“There were people that whispered in my ear that they were going to stab me as they walked by,” he said.
Riley said his time in jail was made worse because he has Asperger’s Syndrome, a disorder on the autism spectrum.
Life didn’t immediately return to normal after Riley got out of jail. It didn’t return to normal even when the charges against him were later dismissed with prejudice.
Riley said he’s had to constantly prove his innocence both to loved ones and strangers. He said he’s had people confront him at the grocery store, while he’s buying a jug of milk for his kids, and talk to him as if he’s a murderer. Even though he’s been officially cleared of all wrongdoing, the issue keeps coming up again and again.
“Every day I wake up worried,” he said. “I find myself always having to explain myself, as if I did something wrong.”
During the first few weeks after he got home, Riley’s wife Shalee Riley followed him everywhere.
“That’s how scared my family was for me,” Riley said. “I would go to work, my wife would sit next to me at work.”
Riley’s tattoo business has been affected, too, because he mostly relies on reputation and referrals. He said he’s lost contracts because of the arrest and the news stories tying his name to Jarman’s death. He said he sometimes has to show clients the paperwork exonerating him before they agree to be tattooed, which he called degrading and humiliating.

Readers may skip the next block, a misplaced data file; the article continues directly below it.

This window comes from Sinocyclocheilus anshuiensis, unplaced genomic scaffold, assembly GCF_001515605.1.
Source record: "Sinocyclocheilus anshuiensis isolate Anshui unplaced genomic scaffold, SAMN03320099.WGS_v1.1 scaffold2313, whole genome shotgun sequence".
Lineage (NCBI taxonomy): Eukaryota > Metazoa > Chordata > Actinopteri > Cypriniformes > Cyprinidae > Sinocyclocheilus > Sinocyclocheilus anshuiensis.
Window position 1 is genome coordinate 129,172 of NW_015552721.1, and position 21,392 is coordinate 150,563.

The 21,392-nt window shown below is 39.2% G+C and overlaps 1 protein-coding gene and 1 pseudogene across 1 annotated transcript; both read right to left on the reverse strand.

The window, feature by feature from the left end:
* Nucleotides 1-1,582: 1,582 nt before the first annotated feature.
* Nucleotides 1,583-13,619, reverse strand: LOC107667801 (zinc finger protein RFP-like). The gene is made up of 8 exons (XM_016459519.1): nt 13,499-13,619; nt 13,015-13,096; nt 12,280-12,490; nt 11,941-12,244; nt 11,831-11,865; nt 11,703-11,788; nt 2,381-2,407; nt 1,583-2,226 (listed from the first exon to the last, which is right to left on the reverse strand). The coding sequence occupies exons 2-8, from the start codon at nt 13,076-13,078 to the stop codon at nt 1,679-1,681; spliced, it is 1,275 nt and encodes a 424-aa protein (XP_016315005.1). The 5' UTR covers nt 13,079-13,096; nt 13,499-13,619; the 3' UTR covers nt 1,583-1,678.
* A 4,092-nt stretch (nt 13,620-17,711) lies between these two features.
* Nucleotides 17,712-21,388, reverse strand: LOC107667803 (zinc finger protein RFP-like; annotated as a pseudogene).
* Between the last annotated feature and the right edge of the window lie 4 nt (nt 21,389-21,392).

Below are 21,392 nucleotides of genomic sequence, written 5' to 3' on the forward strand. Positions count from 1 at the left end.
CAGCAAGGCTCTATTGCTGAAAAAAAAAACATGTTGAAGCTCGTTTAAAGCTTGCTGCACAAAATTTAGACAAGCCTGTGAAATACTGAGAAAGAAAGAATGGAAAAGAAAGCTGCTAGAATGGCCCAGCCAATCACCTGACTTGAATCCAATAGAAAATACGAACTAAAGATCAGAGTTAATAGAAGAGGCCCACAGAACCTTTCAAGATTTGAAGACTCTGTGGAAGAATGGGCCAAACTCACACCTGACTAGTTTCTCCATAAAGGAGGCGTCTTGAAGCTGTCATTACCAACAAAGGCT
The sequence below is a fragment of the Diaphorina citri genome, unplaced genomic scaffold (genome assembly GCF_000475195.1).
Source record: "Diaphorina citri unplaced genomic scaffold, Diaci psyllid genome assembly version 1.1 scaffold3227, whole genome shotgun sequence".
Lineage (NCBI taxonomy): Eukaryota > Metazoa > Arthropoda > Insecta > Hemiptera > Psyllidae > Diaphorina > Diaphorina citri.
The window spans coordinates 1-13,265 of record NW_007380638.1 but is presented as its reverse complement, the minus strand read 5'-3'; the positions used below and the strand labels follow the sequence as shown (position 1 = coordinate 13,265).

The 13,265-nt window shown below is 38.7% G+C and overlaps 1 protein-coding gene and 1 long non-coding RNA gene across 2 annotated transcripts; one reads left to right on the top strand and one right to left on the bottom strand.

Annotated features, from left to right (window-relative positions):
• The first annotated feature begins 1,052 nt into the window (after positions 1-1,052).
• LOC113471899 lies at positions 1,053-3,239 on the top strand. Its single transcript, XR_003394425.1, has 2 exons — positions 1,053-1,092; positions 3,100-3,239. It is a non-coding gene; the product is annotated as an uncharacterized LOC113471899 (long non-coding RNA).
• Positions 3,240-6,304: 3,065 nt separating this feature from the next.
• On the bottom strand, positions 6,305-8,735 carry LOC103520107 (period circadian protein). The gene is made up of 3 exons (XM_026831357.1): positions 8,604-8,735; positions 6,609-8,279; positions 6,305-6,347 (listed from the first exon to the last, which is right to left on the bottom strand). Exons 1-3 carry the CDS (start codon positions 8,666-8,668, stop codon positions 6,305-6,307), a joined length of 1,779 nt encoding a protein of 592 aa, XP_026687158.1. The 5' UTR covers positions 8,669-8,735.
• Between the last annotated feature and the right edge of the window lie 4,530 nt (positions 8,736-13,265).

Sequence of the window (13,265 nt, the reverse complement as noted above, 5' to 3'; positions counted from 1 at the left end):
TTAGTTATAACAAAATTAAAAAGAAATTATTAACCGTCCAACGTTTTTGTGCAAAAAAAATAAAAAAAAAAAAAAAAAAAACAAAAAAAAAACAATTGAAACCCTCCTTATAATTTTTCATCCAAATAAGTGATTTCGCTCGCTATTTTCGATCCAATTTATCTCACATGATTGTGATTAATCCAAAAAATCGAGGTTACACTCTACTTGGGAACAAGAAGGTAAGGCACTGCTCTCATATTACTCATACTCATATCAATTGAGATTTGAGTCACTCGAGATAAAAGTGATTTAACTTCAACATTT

“I worked so hard to build up a following over the years,” Riley said. “Next thing I know, everybody’s turning their back on me. Everybody thinks I’m this horrible person.”
The lawsuit doesn’t list a specific dollar request for damages – Riley and Phelps want a judge or jury to decide what the amount should be. And it’s difficult to put a number on the psychological harm the arrest and false accusations have had on Riley and his family. Still, Riley can list a few concrete financial losses off the top of his head.
He’s out $15,000 for posting his $150,000 bond. He had to pay for a private investigator to look into what happened at Ichabod’s. He estimates he’s spent $25,000 on legal fees already.
“I owe a lot of people right now,” Riley said. “I have so much money I have to pay back.”
Riley said the county offered him $25,000 as compensation, which he called “a joke.”
The lawsuit isn’t just about money, Riley said. He said someone has to hold the Sheriff’s Office and Prosecutor’s Office accountable when they make mistakes.
“They had no evidence to back it,” Riley said. “All it took was a he-said, she-said moment, and the police ran with it.”